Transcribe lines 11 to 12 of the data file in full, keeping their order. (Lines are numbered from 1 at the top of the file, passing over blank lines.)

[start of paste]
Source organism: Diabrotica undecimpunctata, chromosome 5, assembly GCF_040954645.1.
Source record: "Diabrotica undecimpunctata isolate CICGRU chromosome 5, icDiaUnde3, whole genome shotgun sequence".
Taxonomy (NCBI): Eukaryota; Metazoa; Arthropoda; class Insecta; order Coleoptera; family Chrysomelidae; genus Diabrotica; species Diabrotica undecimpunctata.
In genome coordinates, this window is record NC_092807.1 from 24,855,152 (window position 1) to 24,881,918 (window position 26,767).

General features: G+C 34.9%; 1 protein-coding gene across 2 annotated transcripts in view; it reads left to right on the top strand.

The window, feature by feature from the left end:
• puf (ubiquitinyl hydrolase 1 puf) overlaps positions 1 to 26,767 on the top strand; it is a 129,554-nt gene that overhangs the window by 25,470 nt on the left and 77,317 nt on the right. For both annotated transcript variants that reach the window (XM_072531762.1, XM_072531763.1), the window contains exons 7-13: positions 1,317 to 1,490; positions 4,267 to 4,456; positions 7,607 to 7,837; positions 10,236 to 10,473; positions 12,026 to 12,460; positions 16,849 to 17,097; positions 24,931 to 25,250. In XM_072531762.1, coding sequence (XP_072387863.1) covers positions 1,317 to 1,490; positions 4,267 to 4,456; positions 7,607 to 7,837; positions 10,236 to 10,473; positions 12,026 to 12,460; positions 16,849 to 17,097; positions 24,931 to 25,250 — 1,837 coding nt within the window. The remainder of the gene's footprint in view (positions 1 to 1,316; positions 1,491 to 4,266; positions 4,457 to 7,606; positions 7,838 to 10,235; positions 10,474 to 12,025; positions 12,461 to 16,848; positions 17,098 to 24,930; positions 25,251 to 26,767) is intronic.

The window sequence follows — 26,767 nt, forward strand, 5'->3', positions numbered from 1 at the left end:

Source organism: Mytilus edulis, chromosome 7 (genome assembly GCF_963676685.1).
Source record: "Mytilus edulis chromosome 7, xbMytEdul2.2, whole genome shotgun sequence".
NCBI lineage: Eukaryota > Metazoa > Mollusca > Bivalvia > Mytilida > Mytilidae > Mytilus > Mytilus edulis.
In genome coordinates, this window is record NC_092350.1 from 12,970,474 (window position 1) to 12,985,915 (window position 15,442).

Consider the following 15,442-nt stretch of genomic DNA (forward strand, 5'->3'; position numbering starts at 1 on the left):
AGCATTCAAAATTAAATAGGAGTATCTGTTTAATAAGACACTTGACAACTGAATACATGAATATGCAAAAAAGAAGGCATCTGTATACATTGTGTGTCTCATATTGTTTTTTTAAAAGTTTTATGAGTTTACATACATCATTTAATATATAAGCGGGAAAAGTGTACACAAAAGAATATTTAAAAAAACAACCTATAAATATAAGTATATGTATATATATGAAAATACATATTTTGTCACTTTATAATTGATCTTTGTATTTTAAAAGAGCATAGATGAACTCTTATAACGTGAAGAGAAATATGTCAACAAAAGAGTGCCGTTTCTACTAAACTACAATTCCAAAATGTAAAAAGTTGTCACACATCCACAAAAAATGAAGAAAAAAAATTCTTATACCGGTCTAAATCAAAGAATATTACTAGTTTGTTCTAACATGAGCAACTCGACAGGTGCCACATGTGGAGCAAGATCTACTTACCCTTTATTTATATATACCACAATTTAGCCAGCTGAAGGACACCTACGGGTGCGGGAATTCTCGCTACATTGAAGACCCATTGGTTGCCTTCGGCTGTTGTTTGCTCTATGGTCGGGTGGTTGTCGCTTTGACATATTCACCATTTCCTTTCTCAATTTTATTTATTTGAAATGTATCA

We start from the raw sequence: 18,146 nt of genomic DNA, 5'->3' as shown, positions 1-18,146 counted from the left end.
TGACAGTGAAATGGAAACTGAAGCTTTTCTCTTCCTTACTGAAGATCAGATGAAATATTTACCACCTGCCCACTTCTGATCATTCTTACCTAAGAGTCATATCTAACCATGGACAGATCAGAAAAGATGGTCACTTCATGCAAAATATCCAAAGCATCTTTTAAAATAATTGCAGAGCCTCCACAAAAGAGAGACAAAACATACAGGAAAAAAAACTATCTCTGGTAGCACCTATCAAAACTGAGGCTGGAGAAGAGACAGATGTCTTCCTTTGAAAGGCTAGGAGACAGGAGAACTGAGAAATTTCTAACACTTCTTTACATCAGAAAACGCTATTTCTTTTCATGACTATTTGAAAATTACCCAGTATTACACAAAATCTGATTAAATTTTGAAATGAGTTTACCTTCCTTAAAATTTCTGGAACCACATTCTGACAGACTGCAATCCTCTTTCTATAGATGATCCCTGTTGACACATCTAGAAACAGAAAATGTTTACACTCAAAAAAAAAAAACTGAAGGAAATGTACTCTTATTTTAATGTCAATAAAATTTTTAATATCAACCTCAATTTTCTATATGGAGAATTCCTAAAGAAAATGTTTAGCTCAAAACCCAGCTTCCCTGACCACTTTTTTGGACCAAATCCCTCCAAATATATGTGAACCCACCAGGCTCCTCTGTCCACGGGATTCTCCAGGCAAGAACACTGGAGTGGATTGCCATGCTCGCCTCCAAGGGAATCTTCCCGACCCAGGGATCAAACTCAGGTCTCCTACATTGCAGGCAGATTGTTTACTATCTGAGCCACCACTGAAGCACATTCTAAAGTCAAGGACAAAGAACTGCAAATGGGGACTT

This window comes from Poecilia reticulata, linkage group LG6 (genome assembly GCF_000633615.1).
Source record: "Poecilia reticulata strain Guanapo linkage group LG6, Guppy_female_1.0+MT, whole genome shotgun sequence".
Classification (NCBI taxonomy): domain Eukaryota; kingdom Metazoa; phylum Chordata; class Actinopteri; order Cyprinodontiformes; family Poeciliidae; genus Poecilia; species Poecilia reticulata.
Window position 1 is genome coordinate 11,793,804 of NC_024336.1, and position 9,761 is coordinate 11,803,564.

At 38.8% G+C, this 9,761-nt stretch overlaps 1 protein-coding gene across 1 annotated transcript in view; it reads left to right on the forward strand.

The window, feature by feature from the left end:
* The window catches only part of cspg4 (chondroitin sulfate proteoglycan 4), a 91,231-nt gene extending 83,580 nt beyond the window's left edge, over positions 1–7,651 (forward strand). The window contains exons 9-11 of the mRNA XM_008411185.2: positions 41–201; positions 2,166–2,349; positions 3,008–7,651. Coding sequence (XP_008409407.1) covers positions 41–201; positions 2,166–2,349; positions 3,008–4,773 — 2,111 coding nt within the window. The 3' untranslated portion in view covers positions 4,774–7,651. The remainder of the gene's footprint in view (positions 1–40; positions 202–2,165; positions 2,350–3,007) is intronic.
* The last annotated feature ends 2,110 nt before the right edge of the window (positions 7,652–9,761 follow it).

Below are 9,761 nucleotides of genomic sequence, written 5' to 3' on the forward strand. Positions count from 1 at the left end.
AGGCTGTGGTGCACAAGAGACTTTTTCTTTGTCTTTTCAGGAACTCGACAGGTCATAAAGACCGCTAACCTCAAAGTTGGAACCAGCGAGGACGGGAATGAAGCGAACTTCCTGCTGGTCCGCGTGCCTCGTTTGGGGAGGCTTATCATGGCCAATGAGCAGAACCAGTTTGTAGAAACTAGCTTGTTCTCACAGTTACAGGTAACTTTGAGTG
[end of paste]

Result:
NCBI lineage: Eukaryota > Metazoa > Mollusca > Bivalvia > Mytilida > Mytilidae > Mytilus > Mytilus edulis.
In genome coordinates, this window is record NC_092350.1 from 12,970,474 (window position 1) to 12,985,915 (window position 15,442).